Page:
"Nocturne" by J.R. Dunn
J.R. Dunn's novelette, "Nocturne," is a near-future tale about art and the price of obsession. Billionaire Samuel M. Talwar is a patron of music who ostensibly shares a vision with his protégé and lover, musician Felice Carey. Bryan Mallon is the replacement security guard, hired by Talwar for Felice's triumphant concert. But Mallon knows that obsessions are dangerous, that they "put you in a place where you lacked control, pushed you into things unimaginable otherwise." In a world where ethics run loose and lively, he still believes in living by the rules you make.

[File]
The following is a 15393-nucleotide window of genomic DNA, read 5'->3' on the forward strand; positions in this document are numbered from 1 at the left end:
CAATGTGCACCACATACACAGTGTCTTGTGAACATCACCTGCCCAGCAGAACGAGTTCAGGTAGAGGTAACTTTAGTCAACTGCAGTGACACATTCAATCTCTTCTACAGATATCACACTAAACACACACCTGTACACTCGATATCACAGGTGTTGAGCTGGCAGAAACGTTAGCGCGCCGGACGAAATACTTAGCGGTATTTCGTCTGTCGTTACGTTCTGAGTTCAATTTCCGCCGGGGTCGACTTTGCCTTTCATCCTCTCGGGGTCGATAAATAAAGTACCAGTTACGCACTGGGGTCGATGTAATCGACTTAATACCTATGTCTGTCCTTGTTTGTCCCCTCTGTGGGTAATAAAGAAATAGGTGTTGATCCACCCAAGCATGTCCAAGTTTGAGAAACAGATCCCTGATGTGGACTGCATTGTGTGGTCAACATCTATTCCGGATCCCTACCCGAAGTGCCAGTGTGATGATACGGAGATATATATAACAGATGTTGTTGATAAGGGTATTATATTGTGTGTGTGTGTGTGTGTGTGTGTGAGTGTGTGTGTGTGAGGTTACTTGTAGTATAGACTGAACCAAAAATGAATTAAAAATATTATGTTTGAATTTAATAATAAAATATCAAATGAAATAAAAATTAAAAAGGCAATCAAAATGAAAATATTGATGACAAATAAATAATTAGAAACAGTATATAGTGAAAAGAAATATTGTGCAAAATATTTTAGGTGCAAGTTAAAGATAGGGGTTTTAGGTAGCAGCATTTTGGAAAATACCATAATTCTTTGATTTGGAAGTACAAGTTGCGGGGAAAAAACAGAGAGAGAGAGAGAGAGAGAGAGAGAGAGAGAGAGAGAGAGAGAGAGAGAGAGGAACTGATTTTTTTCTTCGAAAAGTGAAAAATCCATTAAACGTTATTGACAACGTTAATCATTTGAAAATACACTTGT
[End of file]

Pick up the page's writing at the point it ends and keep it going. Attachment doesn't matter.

As willing subject, Felice permits Talwar to use her in biological experiments, developing a procedure that allows her to realize the genius within herself. But the manipulation's end result is a dangerous virus that, while improving her ability to compose, is also killing her. And therein lies the crux of the issue. Felice's choice and Felice's happiness. If it is her choice to die for her art, should society have the right to gainsay it?
Dunn's language is austere, but gets the job done. Still, "Nocturne" starts a bit slow. It does pick up steam in the second half, although the ending felt fragmented. The climax happens largely off-screen, an unsatisfying conclusion that leaves many questions unanswered. There's mention of a child, and concern about the wellbeing of unborn generations to come which gets short shrift, and feels tacked on. But perhaps that was Dunn's goal, to get the reader to speculate without spoon-feeding them the answers.
Overall, I found "Nocturne" to be a thoughtful, but ultimately unfulfilling read.